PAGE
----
Bertie first proposed to Lady Elizabeth Bowes-Lyon in 1921 and was rejected because, it is said, Elizabeth was concerned about how becoming a member of the Royal family would affect her life. Elizabeth agreed to marry Bertie on January 14, 1923, although she still struggled with the idea of becoming a Royal.
On Saturday 20 January 1923 the Exeter and Plymouth Gazette and the Western Daily Press reported: “At the Duke’s request a selection of sapphire rings was sent to Buckingham Palace on Tuesday, and when the jeweller called the following afternoon he was received by the betrothed pair and informed that they had mutually approved and selected a ring set with three stones – a sapphire from Kashmir of great beauty, with diamonds at the sides. The sapphire is considerably larger than the diamonds, and a jeweller, with a long experience to draw upon, declared he had never seen a more beautiful blue. The ring did not fit Lady Elizabeth’s slender finger, and the jeweller, finding that to reduce its size would mar the effect of the setting, obtained permission to reset the stones. The ring was delivered yesterday to the Duke, who expressed himself highly satisfied with it. His delight was shared by Lady Elizabeth when her fiancee placed the ring upon her finger yesterday afternoon. The three stones are in light platinum and when the ring is in wear practically only the three gems are visible, the rich blue of the sapphire predominating, and the lustre of the flanking brilliants emphasising the effect of the principal stone.”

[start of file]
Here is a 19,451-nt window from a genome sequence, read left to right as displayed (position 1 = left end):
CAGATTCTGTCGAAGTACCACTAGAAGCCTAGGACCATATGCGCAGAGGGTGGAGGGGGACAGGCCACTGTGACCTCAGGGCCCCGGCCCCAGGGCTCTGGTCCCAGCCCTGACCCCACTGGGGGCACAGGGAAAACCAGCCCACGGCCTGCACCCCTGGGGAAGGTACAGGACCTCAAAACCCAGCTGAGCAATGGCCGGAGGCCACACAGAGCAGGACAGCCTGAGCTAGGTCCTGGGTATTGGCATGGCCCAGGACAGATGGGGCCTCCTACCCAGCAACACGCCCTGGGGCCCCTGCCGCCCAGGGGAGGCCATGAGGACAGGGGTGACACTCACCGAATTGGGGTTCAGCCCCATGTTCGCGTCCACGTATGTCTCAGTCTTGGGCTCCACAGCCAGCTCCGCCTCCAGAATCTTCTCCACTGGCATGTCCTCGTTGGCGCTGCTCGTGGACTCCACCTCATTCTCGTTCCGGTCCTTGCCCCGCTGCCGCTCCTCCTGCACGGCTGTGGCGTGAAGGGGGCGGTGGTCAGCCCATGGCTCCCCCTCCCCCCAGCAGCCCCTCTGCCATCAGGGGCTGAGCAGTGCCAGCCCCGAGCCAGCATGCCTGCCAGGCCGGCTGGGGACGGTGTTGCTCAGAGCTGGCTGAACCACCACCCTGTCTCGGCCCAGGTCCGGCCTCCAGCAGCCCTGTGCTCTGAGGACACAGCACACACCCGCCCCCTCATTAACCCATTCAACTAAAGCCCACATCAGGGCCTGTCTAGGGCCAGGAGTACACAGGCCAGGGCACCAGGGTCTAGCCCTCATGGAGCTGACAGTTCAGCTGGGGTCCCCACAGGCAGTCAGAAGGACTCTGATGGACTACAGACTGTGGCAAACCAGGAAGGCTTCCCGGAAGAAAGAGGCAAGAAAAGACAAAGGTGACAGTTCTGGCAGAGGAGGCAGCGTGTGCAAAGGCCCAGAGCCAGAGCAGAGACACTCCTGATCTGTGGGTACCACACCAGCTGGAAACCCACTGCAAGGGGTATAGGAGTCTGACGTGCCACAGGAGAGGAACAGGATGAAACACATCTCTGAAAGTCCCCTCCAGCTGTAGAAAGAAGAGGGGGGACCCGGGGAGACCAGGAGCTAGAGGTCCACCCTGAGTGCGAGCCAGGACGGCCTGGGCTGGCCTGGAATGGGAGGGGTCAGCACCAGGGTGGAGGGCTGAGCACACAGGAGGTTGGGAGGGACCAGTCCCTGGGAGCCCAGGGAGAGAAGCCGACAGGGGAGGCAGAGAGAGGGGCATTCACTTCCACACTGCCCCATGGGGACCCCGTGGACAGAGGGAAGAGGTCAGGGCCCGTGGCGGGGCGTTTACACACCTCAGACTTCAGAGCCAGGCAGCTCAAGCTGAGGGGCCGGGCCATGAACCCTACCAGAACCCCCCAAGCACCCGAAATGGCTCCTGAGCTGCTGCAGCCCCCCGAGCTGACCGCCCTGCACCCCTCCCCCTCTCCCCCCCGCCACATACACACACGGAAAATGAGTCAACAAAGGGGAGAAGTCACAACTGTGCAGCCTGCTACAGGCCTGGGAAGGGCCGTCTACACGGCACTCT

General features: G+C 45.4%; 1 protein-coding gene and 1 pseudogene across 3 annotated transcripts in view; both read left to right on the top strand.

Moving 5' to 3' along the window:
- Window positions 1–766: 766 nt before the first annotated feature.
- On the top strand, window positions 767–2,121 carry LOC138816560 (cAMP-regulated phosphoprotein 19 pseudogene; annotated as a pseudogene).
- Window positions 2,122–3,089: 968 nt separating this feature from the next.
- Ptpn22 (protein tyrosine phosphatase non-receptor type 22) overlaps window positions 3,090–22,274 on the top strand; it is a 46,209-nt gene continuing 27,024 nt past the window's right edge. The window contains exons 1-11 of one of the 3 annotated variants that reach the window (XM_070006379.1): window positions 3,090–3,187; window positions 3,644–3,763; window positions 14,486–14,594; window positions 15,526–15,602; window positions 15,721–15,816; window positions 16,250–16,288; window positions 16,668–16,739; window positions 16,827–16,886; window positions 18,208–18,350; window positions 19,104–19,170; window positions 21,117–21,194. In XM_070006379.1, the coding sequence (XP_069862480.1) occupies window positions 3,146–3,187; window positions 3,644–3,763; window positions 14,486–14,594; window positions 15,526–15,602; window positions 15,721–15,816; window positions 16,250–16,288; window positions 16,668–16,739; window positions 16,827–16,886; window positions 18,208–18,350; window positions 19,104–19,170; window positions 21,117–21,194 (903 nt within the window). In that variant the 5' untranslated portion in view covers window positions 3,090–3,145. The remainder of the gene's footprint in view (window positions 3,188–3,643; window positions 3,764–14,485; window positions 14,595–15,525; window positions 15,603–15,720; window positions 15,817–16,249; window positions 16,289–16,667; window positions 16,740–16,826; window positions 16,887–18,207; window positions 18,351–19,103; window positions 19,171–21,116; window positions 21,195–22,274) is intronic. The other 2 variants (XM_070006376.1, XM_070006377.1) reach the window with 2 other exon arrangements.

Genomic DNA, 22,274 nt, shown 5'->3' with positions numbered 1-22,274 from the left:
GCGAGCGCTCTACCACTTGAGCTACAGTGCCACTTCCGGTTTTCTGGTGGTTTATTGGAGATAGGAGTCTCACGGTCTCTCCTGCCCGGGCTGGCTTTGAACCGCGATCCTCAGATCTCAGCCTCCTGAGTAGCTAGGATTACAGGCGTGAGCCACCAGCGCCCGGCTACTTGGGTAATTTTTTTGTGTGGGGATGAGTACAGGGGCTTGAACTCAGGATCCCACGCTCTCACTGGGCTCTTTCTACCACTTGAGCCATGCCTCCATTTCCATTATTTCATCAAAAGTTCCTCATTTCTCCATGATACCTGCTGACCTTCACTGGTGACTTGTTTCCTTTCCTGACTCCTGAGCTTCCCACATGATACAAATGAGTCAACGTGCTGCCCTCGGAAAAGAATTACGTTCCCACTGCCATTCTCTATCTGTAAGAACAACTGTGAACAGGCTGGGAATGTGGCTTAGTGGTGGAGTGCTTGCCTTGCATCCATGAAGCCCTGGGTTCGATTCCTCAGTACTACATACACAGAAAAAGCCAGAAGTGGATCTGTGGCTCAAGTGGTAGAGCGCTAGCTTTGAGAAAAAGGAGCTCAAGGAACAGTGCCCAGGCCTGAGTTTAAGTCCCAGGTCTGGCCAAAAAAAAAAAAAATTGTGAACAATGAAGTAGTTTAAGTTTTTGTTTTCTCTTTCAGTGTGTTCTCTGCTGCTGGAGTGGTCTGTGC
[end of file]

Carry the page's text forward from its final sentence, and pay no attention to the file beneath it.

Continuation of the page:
The Western Morning News manages to be more specific about the jeweller. On Saturday 20 January 1923 they reported: “Last Tuesday the Duke asked Mr Bert, jeweller of Vigo Street, London, to send to him at Buckingham Palace a selection of sapphire rings.” They also state: “The ring is what is sometimes called a half-hoop but among experts that term is not usually applied unless the setting reaches half way round the hoop – say five stones at least…. The ring was required for presentation yesterday, and by dint of late working it was completed in time for delivery at noon, when Mr Bert personally handed it to the Duke.”
The engagement ring was eventually paired with a Welsh gold wedding band. Later in life, in the 1950s, Elizabeth stopped wearing her engagement ring and was often seen wearing a large pearl surrounded by diamonds, or simply wearing gloves.